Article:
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Data from: Floral bagging differentially affects handling behaviors and single-visit pollen deposition by honey bees and native bees

Citation

Cecala, Jacob; Lau, Pierre; Leong, Joan (2020), Data from: Floral bagging differentially affects handling behaviors and single-visit pollen deposition by honey bees and native bees, Dryad, Dataset, https://doi.org/10.6086/D1NH38

Abstract

Measurements of pollinator performance are crucial to pollination studies, enabling researchers to quantify the relative value of different pollinator species to plant reproduction. One of the most widely employed measures of pollinator performance is single-visit pollen deposition, the number of conspecific pollen grains deposited to a stigma after one pollinator visit. To ensure a pollen-free stigma, experimenters must first bag flowers before exposing them to a pollinator. Bagging flowers, however, may unintentionally manipulate floral characteristics to which pollinators respond. In this study, we quantified the effect of bagging on nectar volume in watermelon (*Citrullus lanatus*) flowers, and how this affects pollinator performance and behavior. Experimental bagging resulted in roughly 30-fold increases in nectar volume relative to unmanipulated, open-pollinated field flowers after only a few hours. Honey bees, but not native bees, consistently displayed elevated handling times and single-visit pollen deposition on unmanipulated bagged flowers relative to those from which we removed nectar to mimic volumes in open-pollinated flowers. Furthermore, we identify specific bee foraging behaviors during a floral visit that account for differences in pollen deposition, and how these differ between honey bees and native bees. Our findings suggest thatexperimental bagging of flowers, without accounting for artificially accumulated nectar, can lead to biased estimates of pollinator performance in pollinator taxa that respond strongly to nectar volume. We advise that pollination studies be attentive to nectar secretion dynamics in their focal plant species to ensure unbiased estimates of pollinator performance across multiple pollinator species.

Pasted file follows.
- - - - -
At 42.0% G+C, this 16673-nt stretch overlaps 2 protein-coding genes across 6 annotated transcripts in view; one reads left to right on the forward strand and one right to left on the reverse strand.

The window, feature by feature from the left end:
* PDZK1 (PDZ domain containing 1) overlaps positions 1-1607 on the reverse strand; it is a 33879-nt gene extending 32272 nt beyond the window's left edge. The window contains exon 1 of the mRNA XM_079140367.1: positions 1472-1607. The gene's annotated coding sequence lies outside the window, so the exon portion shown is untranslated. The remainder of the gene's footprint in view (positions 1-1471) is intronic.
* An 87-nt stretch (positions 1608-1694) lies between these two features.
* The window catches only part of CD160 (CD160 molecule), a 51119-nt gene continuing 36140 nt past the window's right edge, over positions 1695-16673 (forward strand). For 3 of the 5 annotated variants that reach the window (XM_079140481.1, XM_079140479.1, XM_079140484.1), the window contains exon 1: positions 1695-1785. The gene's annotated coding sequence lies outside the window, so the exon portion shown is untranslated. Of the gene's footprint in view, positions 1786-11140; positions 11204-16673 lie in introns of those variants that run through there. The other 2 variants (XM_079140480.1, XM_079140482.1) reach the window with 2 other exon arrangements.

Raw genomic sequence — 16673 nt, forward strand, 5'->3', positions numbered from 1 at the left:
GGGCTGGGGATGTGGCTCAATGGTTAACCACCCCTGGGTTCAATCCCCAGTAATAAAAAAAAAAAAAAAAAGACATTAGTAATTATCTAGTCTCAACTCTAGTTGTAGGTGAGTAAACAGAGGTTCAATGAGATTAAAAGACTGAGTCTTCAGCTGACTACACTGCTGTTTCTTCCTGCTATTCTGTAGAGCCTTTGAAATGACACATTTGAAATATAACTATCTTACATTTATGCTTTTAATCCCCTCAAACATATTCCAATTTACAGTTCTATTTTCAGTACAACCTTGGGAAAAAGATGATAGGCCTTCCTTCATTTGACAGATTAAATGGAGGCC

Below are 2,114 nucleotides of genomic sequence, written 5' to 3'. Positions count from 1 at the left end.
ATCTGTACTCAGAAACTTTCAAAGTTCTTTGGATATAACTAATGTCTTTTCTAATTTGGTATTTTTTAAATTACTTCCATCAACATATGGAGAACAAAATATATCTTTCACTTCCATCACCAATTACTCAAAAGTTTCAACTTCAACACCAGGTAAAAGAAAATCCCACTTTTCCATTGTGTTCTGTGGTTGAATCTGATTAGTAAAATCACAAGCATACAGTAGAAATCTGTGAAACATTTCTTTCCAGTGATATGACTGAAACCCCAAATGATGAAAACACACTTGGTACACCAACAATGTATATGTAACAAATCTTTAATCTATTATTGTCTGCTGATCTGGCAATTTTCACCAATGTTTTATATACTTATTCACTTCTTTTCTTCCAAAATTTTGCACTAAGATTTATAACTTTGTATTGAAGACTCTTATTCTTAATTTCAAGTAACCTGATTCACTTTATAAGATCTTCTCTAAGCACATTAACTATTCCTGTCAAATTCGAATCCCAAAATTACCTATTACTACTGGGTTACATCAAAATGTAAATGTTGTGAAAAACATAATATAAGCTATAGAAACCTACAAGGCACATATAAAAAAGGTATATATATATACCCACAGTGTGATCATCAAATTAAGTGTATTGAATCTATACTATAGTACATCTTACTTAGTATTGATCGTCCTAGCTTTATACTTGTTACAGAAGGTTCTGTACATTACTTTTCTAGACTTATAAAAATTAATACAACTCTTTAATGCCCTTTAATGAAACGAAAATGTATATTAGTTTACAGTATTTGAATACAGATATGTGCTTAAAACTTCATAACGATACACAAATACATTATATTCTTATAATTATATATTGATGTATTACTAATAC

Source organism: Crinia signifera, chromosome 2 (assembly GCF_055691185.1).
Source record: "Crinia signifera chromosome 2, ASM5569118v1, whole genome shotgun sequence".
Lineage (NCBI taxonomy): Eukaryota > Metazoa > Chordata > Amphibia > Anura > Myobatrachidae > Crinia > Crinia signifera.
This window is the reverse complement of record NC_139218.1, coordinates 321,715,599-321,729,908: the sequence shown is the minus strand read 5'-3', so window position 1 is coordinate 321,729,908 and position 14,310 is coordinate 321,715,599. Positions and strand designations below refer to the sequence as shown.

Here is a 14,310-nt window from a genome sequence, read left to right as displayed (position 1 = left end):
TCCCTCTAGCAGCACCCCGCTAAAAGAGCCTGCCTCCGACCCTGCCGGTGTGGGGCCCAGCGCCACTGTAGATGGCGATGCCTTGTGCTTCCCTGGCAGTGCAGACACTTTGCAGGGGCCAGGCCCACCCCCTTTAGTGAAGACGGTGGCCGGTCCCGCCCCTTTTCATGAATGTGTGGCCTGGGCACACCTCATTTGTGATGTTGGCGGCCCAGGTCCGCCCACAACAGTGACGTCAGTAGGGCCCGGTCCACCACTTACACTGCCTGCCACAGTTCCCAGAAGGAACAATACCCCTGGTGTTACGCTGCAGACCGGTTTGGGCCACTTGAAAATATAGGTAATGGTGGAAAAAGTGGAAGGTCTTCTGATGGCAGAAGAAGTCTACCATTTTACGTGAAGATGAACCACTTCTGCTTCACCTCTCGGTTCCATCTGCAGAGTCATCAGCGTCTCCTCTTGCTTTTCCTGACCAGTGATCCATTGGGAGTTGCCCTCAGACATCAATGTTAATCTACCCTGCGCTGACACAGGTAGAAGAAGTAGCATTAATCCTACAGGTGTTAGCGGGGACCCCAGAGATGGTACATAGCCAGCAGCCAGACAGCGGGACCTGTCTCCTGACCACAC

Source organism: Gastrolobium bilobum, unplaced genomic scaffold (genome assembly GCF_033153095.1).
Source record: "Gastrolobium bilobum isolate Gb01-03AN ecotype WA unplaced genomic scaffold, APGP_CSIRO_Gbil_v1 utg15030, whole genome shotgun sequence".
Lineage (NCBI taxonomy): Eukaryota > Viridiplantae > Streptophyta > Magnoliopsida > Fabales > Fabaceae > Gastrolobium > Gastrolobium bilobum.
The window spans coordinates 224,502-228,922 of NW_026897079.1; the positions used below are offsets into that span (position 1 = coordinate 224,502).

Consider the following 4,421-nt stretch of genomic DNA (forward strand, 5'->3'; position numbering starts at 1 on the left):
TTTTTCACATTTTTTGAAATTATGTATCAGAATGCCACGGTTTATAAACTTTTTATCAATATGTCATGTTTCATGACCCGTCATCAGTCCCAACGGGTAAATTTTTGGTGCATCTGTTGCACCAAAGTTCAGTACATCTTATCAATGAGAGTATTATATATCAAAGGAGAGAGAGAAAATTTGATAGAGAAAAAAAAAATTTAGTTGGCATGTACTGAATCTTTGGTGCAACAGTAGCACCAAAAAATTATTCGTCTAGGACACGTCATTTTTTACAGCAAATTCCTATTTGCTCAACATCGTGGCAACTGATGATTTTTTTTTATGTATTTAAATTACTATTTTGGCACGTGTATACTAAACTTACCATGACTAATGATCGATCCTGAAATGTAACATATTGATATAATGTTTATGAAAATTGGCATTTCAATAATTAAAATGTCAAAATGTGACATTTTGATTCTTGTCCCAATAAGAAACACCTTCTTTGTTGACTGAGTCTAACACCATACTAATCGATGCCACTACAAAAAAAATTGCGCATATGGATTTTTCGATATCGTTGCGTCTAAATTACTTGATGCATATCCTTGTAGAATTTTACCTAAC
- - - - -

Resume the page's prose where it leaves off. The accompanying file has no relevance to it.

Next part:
Usage Notes

The data file contains five sheets: four sheets containing the actual data, plus a "metadata" tab describing the variables in the other four sheets.

Funding

Agricultural Research Institute, California State University

NSF ADVANCE

National Science Foundation

Ronald E. McNair Scholars Program

Ernest Prete Jr. Foundation